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MEDN60072 Working With Communities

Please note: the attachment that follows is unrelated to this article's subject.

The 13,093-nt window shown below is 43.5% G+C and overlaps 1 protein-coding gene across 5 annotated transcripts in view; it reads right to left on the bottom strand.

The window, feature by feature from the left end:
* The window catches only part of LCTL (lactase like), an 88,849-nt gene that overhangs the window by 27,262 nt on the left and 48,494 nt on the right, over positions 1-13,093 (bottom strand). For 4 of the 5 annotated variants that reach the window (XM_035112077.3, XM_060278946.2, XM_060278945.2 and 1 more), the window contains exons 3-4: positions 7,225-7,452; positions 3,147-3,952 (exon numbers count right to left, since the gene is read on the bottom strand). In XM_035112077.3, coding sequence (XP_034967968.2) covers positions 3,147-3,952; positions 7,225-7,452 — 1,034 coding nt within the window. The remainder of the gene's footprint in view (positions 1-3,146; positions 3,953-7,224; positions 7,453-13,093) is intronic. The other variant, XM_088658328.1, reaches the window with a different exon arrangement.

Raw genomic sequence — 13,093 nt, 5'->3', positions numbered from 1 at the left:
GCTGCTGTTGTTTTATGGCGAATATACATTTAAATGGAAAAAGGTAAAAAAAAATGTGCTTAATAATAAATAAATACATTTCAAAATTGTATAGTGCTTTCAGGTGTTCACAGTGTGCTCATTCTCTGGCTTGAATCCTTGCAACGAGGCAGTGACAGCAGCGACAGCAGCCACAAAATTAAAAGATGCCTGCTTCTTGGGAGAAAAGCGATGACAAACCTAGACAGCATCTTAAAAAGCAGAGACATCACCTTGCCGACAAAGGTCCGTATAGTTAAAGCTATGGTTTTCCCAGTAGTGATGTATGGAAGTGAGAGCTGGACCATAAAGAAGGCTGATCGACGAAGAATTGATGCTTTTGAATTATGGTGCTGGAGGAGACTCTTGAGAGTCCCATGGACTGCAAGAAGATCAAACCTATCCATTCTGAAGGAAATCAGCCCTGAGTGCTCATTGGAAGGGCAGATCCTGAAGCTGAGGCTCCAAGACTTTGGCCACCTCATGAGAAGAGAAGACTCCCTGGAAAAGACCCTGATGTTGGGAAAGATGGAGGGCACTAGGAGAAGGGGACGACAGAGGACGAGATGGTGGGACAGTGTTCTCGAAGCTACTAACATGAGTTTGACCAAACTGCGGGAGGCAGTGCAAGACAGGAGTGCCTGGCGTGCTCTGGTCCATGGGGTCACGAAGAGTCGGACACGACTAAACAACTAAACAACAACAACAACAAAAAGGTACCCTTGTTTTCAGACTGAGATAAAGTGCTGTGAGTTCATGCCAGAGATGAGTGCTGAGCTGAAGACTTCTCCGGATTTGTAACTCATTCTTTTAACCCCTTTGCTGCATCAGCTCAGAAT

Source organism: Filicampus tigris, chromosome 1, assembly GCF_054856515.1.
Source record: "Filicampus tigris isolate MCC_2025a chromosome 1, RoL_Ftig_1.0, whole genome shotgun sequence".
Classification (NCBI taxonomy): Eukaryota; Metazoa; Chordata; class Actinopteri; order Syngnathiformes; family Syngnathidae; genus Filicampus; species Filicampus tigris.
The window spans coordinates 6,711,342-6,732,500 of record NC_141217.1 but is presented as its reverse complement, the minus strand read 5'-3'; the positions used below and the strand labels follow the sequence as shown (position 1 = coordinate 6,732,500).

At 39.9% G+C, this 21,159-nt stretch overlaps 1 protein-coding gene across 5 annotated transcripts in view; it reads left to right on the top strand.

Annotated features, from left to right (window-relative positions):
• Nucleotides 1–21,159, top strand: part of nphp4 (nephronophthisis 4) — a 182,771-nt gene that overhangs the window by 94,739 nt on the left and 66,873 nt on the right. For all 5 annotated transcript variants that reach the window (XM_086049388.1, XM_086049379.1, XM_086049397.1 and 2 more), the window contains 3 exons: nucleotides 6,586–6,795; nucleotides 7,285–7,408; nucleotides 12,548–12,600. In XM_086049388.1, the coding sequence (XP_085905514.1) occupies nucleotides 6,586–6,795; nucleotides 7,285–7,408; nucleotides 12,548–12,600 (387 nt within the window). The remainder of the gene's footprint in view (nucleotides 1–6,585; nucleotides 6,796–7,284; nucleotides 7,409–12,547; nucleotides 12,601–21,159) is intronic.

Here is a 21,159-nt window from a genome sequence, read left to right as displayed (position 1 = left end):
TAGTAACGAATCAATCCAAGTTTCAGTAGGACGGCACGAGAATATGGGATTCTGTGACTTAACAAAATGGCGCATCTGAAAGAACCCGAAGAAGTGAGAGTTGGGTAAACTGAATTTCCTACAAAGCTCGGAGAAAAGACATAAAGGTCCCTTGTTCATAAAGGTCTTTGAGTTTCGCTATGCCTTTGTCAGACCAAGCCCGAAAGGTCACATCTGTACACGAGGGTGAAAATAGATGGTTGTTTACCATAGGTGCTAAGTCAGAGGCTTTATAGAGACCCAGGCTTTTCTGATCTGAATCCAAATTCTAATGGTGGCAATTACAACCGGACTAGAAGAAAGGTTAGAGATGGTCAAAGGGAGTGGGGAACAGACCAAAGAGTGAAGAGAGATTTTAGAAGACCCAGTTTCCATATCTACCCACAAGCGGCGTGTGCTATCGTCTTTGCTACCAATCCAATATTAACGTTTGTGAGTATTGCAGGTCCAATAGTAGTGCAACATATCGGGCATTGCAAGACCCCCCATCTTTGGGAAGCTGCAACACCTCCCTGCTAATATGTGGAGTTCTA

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MEDN60072 Working With Communities Question: Critically reflect upon the profile that you have selected and lay out the essential elements you would propose need to be included so that it is transformed from a “deficits” based profile to an “assets rich” description of the community.   With reference to the community profile you selected, outline a simple plan for an asset based approach to working with the communities to improve their health and justify how your approach will increase the communities’ resilience, build social capital and build on/strengthen its existing community assets   Provide a critical assessment of the key enabling factors and barriers that might affect your proposal/s Have a critical understanding of the rationale underpinning working with communities, its contradictions, and the theoretical approaches to community involvement and community development Apply the learning by developing ways of involving people in the planning, process and evaluation of community based projects Explain and critically discuss asset based ways of working and the concept of coproduction of health Answer: Reading the health profile of East Oldham District gives a clear indication of the approach used in describing it. It is evident that the council affirms the township as being a deprived and deficient community where most of the discussions focus on the negative and what the community needs as opposed to what the community has. An asset-based community driven development description recognizes that people should concentrate their efforts on what tangible positive aspects the community has to offer (Aigner, Raymond, and Smidt, 2002, p.88). The purpose of this approach is relatively simple: Describe people in a negative way, they will feel less important and lacking in what to offer t make society better. However, if you focus on the assets and strengths of the community, you make the members appreciate each and build connections that will uplift them and contribute to building better, healthier and safer communities (Green, and Goetting, 2010). ABCD focuses on the assets of a community and its strengths as opposed to the needs and problems. It seeks to identify and mobilize the assets possessed by the individuals and the community together with their skills and passions (Green, and Haines, 2015). This approach is community driven and is a bottom-up as opposed to the top-down as it builds communities from the inside out (McKnight, and Kretzmann, 1993). Finally, it relies on building relationships. The description of the East Oldham District could be bettered using the ABCD approach. In this case, instead of concentrating on the unemployment, the high levels of drug abuse like tobacco, an exhibition of violent behaviors, and families being exhibited as being dysfunctional, the focus should go on the individual skills and communal strengths (Matarrita-Cascante, and Brennan, 2012, p. 205). For instance, they could focus on the successful stories of people that have come out of the community to be successful and contribute to the nation. Indeed, there are various groups like musicians, artists, academicians and all sorts of professionals that have come out of the district. Instead of just mentioning of the diversity of the population, they should bring a positive element of a diverse community with different cultural and social perspectives and how those can be harnessed for the betterment of society (Montoya, and Kent, 2011, p. 1004). Besides, the description just states that the majority of the population is young with 26.4% of the entire population aged below 16 years. This should be treated as an asset to create a stronger community. Emphasis should be given to the fact that there are lower obesity rates, high uptake of flu vaccine and lower winter deaths in the community and what that means to the community. Another important inclusion should have been the identification of voluntary community networks and what they offer as well as the connections between the governmental agencies, NGOs, businesses and the community. The focus should be more on the small and local institutions. The economy should have been looked in a broader way to include the informal and formal economy and appreciation of the cultures, heritage, and stories from the community (Foster-Fishman, et al., 2006, p. 214). Proposal For An Asset Based Community Development Programme In East Oldham District Of Oldham Borough The East Oldham Voluntary team seeks to make an investment in the ABCD initiative in East Oldham District to help it comprehend how the approach can help the communities in the district to improve their health and remain resilient and independent.  The aim of this program is to test this innovative approach that engages communities to enable them to become active, unified and resilient. Through this approach, we envision to:    Identify vulnerable and isolated people and engage them    Establish the people’s assets    Unify the people    Give the people the capacity to develop services    Enable connections between people and services within the neighborhoods Using these increased connections in the community, the residents will have been supported, which we believe will lead to reduced demand or delay of the social care and health interventions provided by the traditional statutory agencies. The outcomes shall be determined by use of the measurement tools like the well-being assessment tool, statistical information, and case studies (Goldman, and Schmalz, 2005, p.126). We intend that the East Oldham Voluntary team will support the efforts of the Oldham Council plans that include coordinating the communities to address the issues of health and lifestyle changes, addressing low income and poverty, and community safety and cohesion programs to improve the perceptions of crime. Using the experience that we have gained before, we shall: Build mapping tools that resonate with the local community Build tools that will allow the citizens to support execution of the initiatives Engage with a minimum of 250 people with diverse social and health care needs from at least three communities in the district Organize for community events to enable community engagement and establish connections Engage with the various local organizations and governmental agencies and adopt this approach as part of the method of working for the communities Involve the community to develop an evaluation report which includes a plan for sustainability, tools for the project and its template to allow for duplication in other locations if necessary In overall, the desired outcomes of the programme will be to: Increase the participation of the community in health and social care matters Enhance the participation of the people in the community activities  Improve the coordination of various organizations and stakeholders working in the area to positively impact the delivery of service to the local people (Phillips, and Pittman, 2014). Asset mapping the communities to unmask the individual, group and community assets (Dorfman, 1998). Link the various assets to improve the capacity of the communities Reduce the delay and demand for the local statutory services Build sustainable service delivery models. This being a pilot project, we anticipate that we shall succeed in affirming that ABCD does indeed support the efforts of the Oldham Council of improved health and well-being for the vulnerable and the deprived communities. Once this is possible, we can then request that it be replicated across the entire District and the borough at large. This programme shall further provide us with the necessary learning to enable us to identify and commission projects that meet the intentions of the group and that of the communities. Financial Implications The project will require financing in form of a one-time grant of 40,000 sterling pounds to help it run for a period of one year beginning 1 July 2017 and 3o June 2018. The grant shall cover the costs of the staff and all resources needed to design and develop the ABCD project. We shall apply for grant funding from the Council of Oldham. Enabling Factors And Barriers To The Proposal Besides the fact that the team seeking to implement this proposal is a team that has been working with communities at the local level through voluntary activities, the relationships that we have created is a critical factor that will enable our project. The ability to balance the issues that affect the community and the relationships is fundamental in running any ABCD project. We have established that we shall form relationship-based organizing as opposed to issue based will enable us to sustain the corporation and engagement with the community. This is because issue based organizing only focuses on the issue and once it is solved, the group and the relationship disintegrate (Israel, et al., 2003, p. 58). We have established that intimate interactions encourage participation and subsequent expression of assets inherent in the individuals.   The levels of involvement that team members have and the participants have to the community directly influences the interpersonal relationships they build as well as the ability to create a sense of belonging to the community which protects them from the feelings of isolation. That notwithstanding, we shall have to keep some focus on the issues as well. As Traynor (2002) suggest, community-based development projects that happen without an agenda will leave the group fragmented because the efforts will be episodic and disjointed. We shall use Treynor’s proposed change agenda to help us focus on the critical issues while creating relationships with the communities. We shall use a neutral community coordinator from the council to help us maintain the focus on both creating resilient communities by focusing on the issues that we have set out to achieve. However, the community issues can also be barriers to the effective creation of relationships between communities. Peterson and Lupton (1996) provide a critical analysis of the levels of participation in community development by arguing that underprivileged communities are more likely to be faced with constraining factors that will limit their participation. They say that such factors as family responsibilities, income levels, training and dispositions and the presence of prejudices may limit access and thereby involvement in the engagements. Wakefield and Poland (2004, p.2825) tend to agree with this assessment when they argue that even when the people are given the opportunities to participate, it is only persons with particular habits, self-perceived competency and disposition would comfortable to attend. Another barrier that would be expected is the divide that exists among the residents. The divisions occur in such aspects as the type of housing, levels of income among other things which could be a barrier to building relationships. For successful engagement and building of relationships, there is a need to break both the physical and perceived barriers (Rans and Green, 2005). The residents also experience substantial stigmatization ranging from negative stereotyping of all residents from the external communities. Some studies have indicated that people who live in low-income streets and communities usually get negative reactions when they tell people where they come from (Lloyd-Jones and Rakodi, 2014). Because of the messages that this place communicates regarding the values and characters, social norms and conduct, some markers are laid down that will continuously remind the residents of who they are (Nowel et al., 2006, p. 29). Some other factors like age, gender, religion, type of employment, immigration status, country of origin, sexuality ability are also likely to be a barrier to the implementation of the proposal in East Oldham District. References Aigner, S., Raymond, V. and Smidt, L., 2002. “Whole community organizing” for the 21st century. Community Development, 33(1), pp.86-106. Dorfman, D., 1998. Mapping community assets workbook. Foster-Fishman, P.G., Fitzgerald, K., Brandell, C., Nowell, B., Chavis, D. and Van Egeren, L.A., 2006. Mobilizing residents for action: The role of small wins and strategic supports. American journal of community psychology, 38(3-4), pp.213-220. Goldman, K.D. and Schmalz, K.J., 2005. “Accentuate the Positive!” Using an Asset-Mapping Tool as Part of a Community-Health Needs Assessment. Health promotion practice, 6(2), pp.125-128. Green, G.P. and Goetting, A., 2010. Mobilizing communities: Asset building as a community development strategy. Temple University Press. Green, G.P. and Haines, A., 2015. Asset building & community development. Sage publications. Israel, B.A., Schulz, A.J., Parker, E.A., Becker, A.B., Allen, A.J. and Guzman, J.R., 2003. Critical issues in developing and following community based participatory research principles. Community-based participatory research for health, 1, pp.53-76. Lloyd-Jones, T. and Rakodi, C., 2014. Urban livelihoods: A people-centred approach to reducing poverty. Routledge. Matarrita-Cascante, D. and Brennan, M.A., 2012. Conceptualizing community development in the twenty-first century. Community Development, 43(3), pp.293-305. McKnight, J. and Kretzmann, J., 1993. Building communities from the inside out. A path toward finding and mobilizing a community’s assets. Montoya, M.J. and Kent, E.E., 2011. Dialogical action: Moving from community-based to community-driven participatory research. Qualitative Health Research, 21(7), pp.1000-1011. Petersen, A. and Lupton, D., 1996. The new public health: Health and self in the age of risk. Sage Publications, Inc. Phillips, R. and Pittman, R., 2014. An introduction to community development. Routledge. Rans, S.A., 2005. Hidden Treasures: Building Community Connections by Engaging the Gifts of People on welfare, People with disabilities, People with mental illness, Older adults and Young people. Traynor, B., 2002. Reflections on community organizing and resident engagement in the Rebuilding Communities Initiative. Wakefield, S.E. and Poland, B., 2005. Family, friend or foe? Critical reflections on the relevance and role of social capital in health promotion and community development. Social Science & Medicine, 60(12), pp.2819-2832.